Any suggestions to this budget are more than welcome!

Combining our finances

I’ve always kept my finances separate from my significant other. This was in part because my past relationships just never got to the point where we needed (or wanted) to combine our money, but it also has to do with the fact that over the last 10 years, I’ve become fiercely independent when it comes to my finances.

Ten years ago, I was in a lot of debt. It was stressful and gave me a feeling of hopelessness – that I’d never be able to fend for myself because I was too much of a disaster – especially when I hit rock bottom and realized that I had to rely on someone else (my boyfriend at the time) to help me with bus fare. BUS FARE. I didn’t have money (in cash or credit) to get to work. I cringe just thinking about how horrible that was.

Related: Would you ever date someone who had debt?

When I eventually started paying attention to my money, I promised myself that I’d never be back in that situation again. I worked hard at my finances, saved up enough money for a down payment on a townhouse, and built up a modest retirement portfolio. I also wanted to be seen as an equal financial contributor in every relationship I’ve been in, so I always insisted on paying for my fair share of everything, even if I made significantly less money than the person I was dating. I didn’t want to be seen as someone that a man has to take care of financially.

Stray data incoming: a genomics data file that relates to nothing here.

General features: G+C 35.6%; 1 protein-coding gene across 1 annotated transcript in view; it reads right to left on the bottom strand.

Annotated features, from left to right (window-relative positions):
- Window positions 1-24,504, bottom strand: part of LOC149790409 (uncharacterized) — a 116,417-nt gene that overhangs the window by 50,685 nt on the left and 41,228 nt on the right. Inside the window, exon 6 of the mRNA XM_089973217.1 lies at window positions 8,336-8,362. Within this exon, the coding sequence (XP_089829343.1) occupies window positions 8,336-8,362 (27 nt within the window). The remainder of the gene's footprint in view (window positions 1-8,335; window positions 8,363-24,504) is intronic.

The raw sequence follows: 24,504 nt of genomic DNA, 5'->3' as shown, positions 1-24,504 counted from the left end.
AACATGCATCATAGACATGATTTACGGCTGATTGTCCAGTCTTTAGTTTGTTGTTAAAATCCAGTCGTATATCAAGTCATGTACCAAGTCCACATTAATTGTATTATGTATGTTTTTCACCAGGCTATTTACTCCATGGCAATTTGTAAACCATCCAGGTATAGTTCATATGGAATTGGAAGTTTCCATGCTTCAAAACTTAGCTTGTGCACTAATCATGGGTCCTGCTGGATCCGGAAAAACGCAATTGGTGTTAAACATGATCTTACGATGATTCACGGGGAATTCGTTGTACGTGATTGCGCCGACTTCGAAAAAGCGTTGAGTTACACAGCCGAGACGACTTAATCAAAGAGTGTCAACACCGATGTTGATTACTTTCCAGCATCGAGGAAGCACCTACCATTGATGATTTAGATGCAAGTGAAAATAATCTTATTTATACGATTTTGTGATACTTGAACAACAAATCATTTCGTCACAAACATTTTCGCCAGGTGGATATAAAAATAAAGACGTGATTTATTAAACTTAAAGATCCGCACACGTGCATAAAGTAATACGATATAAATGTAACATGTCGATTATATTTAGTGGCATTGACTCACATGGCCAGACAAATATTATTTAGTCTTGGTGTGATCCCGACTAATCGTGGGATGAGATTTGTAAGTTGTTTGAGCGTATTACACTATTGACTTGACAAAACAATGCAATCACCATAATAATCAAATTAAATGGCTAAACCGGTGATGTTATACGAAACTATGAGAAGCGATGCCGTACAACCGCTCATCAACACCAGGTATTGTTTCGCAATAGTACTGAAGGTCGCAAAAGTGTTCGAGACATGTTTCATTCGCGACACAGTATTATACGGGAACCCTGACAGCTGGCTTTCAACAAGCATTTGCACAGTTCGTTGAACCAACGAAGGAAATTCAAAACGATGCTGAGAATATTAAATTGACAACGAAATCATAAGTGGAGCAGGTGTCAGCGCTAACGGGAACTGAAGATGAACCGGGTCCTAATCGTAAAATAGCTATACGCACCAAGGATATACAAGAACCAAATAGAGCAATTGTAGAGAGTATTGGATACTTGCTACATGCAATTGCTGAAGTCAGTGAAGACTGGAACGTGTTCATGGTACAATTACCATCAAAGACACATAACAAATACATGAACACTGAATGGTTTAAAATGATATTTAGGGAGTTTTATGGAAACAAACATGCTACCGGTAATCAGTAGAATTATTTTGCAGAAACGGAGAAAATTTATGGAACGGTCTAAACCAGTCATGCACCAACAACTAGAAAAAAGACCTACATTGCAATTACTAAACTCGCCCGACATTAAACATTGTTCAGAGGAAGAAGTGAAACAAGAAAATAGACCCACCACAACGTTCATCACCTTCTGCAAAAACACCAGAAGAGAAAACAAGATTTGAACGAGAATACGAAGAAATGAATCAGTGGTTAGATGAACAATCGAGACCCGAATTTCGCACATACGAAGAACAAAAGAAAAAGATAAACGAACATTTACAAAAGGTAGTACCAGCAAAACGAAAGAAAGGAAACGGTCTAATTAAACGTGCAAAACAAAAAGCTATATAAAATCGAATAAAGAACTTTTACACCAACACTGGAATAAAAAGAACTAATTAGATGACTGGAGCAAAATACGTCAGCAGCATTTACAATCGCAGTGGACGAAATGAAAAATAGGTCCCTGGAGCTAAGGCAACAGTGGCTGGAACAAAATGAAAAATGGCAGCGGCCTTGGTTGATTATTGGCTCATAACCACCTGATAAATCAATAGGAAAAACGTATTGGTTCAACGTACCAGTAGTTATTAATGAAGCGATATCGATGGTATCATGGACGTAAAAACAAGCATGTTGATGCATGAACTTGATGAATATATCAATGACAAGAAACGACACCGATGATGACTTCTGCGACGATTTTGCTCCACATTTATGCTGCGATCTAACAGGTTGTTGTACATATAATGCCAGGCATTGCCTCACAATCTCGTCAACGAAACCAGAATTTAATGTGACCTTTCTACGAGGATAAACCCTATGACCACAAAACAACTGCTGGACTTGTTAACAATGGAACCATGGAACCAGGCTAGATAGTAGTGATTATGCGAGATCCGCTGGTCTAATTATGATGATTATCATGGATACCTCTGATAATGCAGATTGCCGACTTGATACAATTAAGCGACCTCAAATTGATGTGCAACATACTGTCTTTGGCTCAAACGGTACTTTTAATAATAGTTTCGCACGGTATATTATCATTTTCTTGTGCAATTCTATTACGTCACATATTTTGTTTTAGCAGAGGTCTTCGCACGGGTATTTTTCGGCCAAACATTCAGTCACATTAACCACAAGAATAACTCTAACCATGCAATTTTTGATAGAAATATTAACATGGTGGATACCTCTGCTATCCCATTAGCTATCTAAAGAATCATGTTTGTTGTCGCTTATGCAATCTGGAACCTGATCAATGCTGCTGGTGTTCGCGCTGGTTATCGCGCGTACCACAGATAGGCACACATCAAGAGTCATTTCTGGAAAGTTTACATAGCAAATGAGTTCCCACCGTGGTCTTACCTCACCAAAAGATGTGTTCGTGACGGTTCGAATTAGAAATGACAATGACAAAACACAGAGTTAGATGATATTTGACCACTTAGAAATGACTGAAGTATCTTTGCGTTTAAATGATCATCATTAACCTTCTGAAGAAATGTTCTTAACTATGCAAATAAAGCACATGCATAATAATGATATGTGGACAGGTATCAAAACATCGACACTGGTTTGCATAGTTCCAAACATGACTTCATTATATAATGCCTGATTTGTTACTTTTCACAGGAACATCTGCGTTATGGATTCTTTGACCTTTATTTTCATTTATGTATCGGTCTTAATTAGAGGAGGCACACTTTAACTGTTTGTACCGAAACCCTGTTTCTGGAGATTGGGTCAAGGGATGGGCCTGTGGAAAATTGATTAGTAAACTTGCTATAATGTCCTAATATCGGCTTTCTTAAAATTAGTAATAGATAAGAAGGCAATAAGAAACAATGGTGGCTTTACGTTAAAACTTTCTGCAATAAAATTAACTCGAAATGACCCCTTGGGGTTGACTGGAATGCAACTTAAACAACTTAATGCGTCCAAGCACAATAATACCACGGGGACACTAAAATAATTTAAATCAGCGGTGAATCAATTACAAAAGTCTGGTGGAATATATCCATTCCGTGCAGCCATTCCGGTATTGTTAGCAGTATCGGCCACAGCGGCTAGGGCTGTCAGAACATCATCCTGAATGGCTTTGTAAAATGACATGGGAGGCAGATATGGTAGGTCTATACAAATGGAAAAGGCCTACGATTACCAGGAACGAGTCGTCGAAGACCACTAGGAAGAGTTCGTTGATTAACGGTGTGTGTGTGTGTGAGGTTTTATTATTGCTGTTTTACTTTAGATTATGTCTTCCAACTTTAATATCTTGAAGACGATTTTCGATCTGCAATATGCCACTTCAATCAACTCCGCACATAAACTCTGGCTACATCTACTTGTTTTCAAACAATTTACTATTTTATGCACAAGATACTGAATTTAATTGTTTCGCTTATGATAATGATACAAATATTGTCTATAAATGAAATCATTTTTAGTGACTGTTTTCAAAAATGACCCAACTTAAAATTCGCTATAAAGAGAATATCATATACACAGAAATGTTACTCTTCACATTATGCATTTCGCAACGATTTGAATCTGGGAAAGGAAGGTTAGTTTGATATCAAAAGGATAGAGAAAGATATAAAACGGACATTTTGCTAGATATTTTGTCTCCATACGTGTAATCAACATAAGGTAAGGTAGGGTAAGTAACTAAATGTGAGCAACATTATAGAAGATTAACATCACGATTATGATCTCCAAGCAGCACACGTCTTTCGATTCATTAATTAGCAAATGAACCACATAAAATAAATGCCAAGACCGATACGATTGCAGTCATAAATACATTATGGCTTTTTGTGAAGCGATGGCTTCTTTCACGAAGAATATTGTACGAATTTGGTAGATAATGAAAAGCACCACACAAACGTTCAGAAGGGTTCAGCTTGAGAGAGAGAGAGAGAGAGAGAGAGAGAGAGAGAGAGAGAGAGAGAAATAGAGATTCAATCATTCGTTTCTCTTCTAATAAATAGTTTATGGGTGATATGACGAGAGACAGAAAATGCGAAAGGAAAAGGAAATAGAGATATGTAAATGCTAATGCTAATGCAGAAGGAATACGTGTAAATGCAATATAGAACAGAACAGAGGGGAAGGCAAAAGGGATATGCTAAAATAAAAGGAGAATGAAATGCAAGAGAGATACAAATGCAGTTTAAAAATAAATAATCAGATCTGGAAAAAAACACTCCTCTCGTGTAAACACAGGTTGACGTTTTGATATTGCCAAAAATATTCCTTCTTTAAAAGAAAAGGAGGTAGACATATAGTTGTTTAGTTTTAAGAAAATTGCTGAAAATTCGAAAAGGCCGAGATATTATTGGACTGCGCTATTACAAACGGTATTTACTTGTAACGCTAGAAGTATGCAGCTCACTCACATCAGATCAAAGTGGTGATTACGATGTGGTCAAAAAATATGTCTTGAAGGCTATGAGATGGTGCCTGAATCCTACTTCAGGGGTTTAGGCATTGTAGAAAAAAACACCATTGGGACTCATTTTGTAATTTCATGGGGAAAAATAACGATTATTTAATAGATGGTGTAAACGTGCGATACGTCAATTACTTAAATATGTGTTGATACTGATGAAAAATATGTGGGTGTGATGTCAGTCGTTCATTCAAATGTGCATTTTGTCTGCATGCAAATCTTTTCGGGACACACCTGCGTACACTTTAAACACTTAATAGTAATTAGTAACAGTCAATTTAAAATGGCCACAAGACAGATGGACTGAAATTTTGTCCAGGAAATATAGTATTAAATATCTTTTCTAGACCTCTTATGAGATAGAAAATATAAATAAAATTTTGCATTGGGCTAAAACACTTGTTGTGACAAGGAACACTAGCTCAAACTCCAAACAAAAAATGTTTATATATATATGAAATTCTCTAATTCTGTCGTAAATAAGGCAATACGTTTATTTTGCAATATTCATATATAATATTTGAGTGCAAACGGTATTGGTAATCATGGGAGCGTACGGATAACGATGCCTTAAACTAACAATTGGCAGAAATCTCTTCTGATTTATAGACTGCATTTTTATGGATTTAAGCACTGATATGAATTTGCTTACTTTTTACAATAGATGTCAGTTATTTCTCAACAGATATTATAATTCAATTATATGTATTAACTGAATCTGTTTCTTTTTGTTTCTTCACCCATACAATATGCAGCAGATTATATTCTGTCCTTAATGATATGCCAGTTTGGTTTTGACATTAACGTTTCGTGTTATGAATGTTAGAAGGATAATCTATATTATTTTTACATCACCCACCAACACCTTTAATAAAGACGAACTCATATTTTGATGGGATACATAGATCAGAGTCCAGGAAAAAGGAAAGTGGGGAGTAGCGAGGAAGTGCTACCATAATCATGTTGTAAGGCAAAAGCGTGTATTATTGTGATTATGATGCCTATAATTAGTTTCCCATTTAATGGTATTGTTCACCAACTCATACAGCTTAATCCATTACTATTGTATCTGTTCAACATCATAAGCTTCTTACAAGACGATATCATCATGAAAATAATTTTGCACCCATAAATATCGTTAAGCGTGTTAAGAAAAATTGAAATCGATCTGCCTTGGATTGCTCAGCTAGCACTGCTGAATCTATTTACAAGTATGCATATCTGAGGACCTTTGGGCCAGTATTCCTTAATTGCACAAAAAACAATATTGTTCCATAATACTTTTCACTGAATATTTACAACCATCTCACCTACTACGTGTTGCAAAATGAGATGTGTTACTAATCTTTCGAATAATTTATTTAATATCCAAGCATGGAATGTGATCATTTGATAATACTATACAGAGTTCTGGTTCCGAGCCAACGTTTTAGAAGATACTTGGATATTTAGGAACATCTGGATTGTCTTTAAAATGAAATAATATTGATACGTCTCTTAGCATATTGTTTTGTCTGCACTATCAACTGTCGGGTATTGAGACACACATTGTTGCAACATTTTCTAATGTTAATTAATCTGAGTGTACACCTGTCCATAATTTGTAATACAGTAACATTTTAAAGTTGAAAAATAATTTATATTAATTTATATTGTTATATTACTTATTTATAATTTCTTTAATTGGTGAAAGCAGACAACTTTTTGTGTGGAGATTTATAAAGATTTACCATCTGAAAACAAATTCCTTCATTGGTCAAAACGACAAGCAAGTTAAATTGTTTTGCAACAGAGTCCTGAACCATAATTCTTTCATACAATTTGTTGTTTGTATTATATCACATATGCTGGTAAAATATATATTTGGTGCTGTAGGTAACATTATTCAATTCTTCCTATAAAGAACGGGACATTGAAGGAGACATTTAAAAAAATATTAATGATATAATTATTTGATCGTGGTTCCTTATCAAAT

This mindset has had both positive and negative consequences, as you can imagine. The pros mostly stemmed from my own personal satisfaction that I’ve gotten to a stable place financially. It made me feel empowered! But some of the cons were that I never really considered someone as a long-term partner unless we were on somewhat similar financial terms, and I still have a hard time letting someone treat me to something as simple as dinner – I always have to make sure that I take care of the bill next time. So that it’s fair.